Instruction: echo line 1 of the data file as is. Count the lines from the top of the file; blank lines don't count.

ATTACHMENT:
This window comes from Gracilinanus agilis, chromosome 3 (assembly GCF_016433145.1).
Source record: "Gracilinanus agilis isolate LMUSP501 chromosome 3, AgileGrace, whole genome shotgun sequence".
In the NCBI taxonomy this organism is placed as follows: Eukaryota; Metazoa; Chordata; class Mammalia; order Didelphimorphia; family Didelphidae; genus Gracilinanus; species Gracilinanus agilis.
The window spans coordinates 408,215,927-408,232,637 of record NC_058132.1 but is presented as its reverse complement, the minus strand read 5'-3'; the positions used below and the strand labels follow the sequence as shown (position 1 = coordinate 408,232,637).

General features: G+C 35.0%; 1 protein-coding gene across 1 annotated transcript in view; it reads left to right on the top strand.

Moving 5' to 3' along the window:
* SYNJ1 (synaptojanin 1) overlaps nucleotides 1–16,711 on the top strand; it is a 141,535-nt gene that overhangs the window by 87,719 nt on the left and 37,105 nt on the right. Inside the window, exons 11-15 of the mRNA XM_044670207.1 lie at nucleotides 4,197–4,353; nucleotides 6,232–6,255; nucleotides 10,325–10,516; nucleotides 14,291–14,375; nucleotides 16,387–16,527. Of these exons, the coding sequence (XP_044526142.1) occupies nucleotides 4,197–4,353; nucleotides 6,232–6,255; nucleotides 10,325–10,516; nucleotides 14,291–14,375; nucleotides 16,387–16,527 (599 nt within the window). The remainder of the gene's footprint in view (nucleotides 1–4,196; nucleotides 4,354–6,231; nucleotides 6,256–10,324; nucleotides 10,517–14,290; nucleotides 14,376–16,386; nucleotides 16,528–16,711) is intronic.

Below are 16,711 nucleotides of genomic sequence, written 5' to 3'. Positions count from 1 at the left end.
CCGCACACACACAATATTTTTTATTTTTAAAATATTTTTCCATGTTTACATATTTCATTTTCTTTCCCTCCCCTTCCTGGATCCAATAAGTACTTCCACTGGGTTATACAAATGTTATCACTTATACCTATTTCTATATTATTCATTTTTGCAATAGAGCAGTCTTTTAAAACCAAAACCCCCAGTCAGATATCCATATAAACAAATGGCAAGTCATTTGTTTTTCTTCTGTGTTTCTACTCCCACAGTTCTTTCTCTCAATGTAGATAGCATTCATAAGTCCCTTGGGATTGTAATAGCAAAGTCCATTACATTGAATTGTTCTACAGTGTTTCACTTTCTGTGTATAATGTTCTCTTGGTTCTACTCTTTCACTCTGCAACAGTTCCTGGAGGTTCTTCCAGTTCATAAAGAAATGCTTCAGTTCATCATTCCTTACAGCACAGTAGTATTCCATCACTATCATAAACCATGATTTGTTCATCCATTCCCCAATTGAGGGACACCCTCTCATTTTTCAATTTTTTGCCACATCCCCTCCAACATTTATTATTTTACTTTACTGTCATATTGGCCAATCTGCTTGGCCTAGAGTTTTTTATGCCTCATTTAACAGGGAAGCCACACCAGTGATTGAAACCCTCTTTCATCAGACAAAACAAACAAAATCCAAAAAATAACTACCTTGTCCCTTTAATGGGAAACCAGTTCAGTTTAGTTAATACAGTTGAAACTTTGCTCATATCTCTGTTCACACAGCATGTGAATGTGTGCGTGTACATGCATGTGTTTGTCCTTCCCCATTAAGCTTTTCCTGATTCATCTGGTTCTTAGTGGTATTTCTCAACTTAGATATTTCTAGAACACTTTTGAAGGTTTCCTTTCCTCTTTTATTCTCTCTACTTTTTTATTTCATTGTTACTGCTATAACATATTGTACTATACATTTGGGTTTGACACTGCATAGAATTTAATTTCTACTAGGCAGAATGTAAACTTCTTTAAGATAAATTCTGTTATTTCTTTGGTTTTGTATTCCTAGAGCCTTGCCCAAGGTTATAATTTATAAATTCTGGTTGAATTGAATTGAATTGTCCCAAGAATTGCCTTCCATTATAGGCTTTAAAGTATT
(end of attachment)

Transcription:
This window comes from Gracilinanus agilis, chromosome 3 (assembly GCF_016433145.1).